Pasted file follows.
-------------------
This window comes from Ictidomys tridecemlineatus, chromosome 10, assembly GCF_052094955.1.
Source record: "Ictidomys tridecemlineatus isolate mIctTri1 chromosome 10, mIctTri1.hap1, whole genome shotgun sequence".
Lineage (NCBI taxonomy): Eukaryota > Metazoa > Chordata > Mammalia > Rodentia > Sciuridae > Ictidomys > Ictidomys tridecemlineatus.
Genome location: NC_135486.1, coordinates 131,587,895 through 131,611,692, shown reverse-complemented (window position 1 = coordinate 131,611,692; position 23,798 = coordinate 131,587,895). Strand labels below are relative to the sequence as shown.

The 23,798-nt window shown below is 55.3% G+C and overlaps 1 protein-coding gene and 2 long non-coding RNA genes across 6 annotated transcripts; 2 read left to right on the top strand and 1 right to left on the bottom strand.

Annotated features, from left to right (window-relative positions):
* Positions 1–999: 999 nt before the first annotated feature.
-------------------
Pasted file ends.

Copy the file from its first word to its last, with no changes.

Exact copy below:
This window comes from Ictidomys tridecemlineatus, chromosome 10, assembly GCF_052094955.1.
Source record: "Ictidomys tridecemlineatus isolate mIctTri1 chromosome 10, mIctTri1.hap1, whole genome shotgun sequence".
Lineage (NCBI taxonomy): Eukaryota > Metazoa > Chordata > Mammalia > Rodentia > Sciuridae > Ictidomys > Ictidomys tridecemlineatus.
Genome location: NC_135486.1, coordinates 131,587,895 through 131,611,692, shown reverse-complemented (window position 1 = coordinate 131,611,692; position 23,798 = coordinate 131,587,895). Strand labels below are relative to the sequence as shown.

The 23,798-nt window shown below is 55.3% G+C and overlaps 1 protein-coding gene and 2 long non-coding RNA genes across 6 annotated transcripts; 2 read left to right on the top strand and 1 right to left on the bottom strand.

Annotated features, from left to right (window-relative positions):
* Positions 1–999: 999 nt before the first annotated feature.